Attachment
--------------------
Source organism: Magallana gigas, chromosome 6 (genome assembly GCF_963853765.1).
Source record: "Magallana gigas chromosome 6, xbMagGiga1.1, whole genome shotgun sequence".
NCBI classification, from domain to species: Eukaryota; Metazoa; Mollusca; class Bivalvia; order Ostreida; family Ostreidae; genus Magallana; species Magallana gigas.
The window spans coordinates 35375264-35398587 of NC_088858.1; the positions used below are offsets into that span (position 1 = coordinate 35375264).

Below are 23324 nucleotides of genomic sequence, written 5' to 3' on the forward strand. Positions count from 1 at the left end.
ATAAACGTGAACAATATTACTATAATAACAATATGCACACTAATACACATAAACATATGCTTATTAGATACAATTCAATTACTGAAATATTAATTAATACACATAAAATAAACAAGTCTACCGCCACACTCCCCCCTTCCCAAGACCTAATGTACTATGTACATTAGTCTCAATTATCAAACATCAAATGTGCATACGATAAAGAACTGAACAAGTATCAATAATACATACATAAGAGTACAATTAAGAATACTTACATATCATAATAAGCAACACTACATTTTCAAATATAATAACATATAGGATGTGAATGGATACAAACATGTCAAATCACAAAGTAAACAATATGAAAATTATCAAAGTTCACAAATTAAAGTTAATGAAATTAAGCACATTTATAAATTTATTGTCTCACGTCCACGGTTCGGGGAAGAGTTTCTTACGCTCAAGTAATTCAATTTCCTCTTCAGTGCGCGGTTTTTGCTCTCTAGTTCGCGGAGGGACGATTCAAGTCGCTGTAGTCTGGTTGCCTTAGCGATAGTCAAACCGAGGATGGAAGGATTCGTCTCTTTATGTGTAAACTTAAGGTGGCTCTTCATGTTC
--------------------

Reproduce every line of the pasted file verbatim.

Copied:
Source organism: Magallana gigas, chromosome 6 (genome assembly GCF_963853765.1).
Source record: "Magallana gigas chromosome 6, xbMagGiga1.1, whole genome shotgun sequence".
NCBI classification, from domain to species: Eukaryota; Metazoa; Mollusca; class Bivalvia; order Ostreida; family Ostreidae; genus Magallana; species Magallana gigas.
The window spans coordinates 35375264-35398587 of NC_088858.1; the positions used below are offsets into that span (position 1 = coordinate 35375264).

Below are 23324 nucleotides of genomic sequence, written 5' to 3' on the forward strand. Positions count from 1 at the left end.
ATAAACGTGAACAATATTACTATAATAACAATATGCACACTAATACACATAAACATATGCTTATTAGATACAATTCAATTACTGAAATATTAATTAATACACATAAAATAAACAAGTCTACCGCCACACTCCCCCCTTCCCAAGACCTAATGTACTATGTACATTAGTCTCAATTATCAAACATCAAATGTGCATACGATAAAGAACTGAACAAGTATCAATAATACATACATAAGAGTACAATTAAGAATACTTACATATCATAATAAGCAACACTACATTTTCAAATATAATAACATATAGGATGTGAATGGATACAAACATGTCAAATCACAAAGTAAACAATATGAAAATTATCAAAGTTCACAAATTAAAGTTAATGAAATTAAGCACATTTATAAATTTATTGTCTCACGTCCACGGTTCGGGGAAGAGTTTCTTACGCTCAAGTAATTCAATTTCCTCTTCAGTGCGCGGTTTTTGCTCTCTAGTTCGCGGAGGGACGATTCAAGTCGCTGTAGTCTGGTTGCCTTAGCGATAGTCAAACCGAGGATGGAAGGATTCGTCTCTTTATGTGTAAACTTAAGGTGGCTCTTCATGTTC